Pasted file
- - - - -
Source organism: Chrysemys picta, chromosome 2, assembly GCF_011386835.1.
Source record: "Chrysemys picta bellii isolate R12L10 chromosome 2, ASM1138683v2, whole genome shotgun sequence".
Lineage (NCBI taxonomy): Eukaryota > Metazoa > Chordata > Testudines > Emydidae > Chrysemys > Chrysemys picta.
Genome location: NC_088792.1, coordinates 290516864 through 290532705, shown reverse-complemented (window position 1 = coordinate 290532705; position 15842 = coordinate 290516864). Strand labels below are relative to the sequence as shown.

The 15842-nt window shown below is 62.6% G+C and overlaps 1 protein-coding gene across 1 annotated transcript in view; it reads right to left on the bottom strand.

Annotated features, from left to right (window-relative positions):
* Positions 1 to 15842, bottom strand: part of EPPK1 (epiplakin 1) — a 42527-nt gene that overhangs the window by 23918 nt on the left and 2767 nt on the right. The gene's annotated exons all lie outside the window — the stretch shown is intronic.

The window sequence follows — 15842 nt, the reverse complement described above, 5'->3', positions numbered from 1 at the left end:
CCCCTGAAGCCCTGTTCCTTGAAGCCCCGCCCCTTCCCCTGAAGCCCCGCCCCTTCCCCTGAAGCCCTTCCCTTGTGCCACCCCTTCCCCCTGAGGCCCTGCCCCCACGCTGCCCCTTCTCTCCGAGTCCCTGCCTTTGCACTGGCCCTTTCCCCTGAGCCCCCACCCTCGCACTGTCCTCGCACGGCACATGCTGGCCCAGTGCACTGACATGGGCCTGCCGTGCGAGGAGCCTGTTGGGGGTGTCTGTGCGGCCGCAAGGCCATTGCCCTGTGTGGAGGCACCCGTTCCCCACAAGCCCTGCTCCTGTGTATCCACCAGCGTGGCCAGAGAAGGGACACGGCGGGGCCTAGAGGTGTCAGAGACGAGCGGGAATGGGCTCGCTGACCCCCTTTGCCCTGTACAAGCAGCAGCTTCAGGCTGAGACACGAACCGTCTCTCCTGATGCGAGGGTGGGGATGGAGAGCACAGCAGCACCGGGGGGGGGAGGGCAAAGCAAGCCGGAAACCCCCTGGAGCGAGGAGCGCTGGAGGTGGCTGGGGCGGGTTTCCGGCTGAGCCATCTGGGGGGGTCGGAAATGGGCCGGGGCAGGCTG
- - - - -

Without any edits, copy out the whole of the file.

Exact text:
Source organism: Chrysemys picta, chromosome 2, assembly GCF_011386835.1.
Source record: "Chrysemys picta bellii isolate R12L10 chromosome 2, ASM1138683v2, whole genome shotgun sequence".
Lineage (NCBI taxonomy): Eukaryota > Metazoa > Chordata > Testudines > Emydidae > Chrysemys > Chrysemys picta.
Genome location: NC_088792.1, coordinates 290516864 through 290532705, shown reverse-complemented (window position 1 = coordinate 290532705; position 15842 = coordinate 290516864). Strand labels below are relative to the sequence as shown.

The 15842-nt window shown below is 62.6% G+C and overlaps 1 protein-coding gene across 1 annotated transcript in view; it reads right to left on the bottom strand.

Annotated features, from left to right (window-relative positions):
* Positions 1 to 15842, bottom strand: part of EPPK1 (epiplakin 1) — a 42527-nt gene that overhangs the window by 23918 nt on the left and 2767 nt on the right. The gene's annotated exons all lie outside the window — the stretch shown is intronic.

The window sequence follows — 15842 nt, the reverse complement described above, 5'->3', positions numbered from 1 at the left end:
CCCCTGAAGCCCTGTTCCTTGAAGCCCCGCCCCTTCCCCTGAAGCCCCGCCCCTTCCCCTGAAGCCCTTCCCTTGTGCCACCCCTTCCCCCTGAGGCCCTGCCCCCACGCTGCCCCTTCTCTCCGAGTCCCTGCCTTTGCACTGGCCCTTTCCCCTGAGCCCCCACCCTCGCACTGTCCTCGCACGGCACATGCTGGCCCAGTGCACTGACATGGGCCTGCCGTGCGAGGAGCCTGTTGGGGGTGTCTGTGCGGCCGCAAGGCCATTGCCCTGTGTGGAGGCACCCGTTCCCCACAAGCCCTGCTCCTGTGTATCCACCAGCGTGGCCAGAGAAGGGACACGGCGGGGCCTAGAGGTGTCAGAGACGAGCGGGAATGGGCTCGCTGACCCCCTTTGCCCTGTACAAGCAGCAGCTTCAGGCTGAGACACGAACCGTCTCTCCTGATGCGAGGGTGGGGATGGAGAGCACAGCAGCACCGGGGGGGGGAGGGCAAAGCAAGCCGGAAACCCCCTGGAGCGAGGAGCGCTGGAGGTGGCTGGGGCGGGTTTCCGGCTGAGCCATCTGGGGGGGTCGGAAATGGGCCGGGGCAGGCTG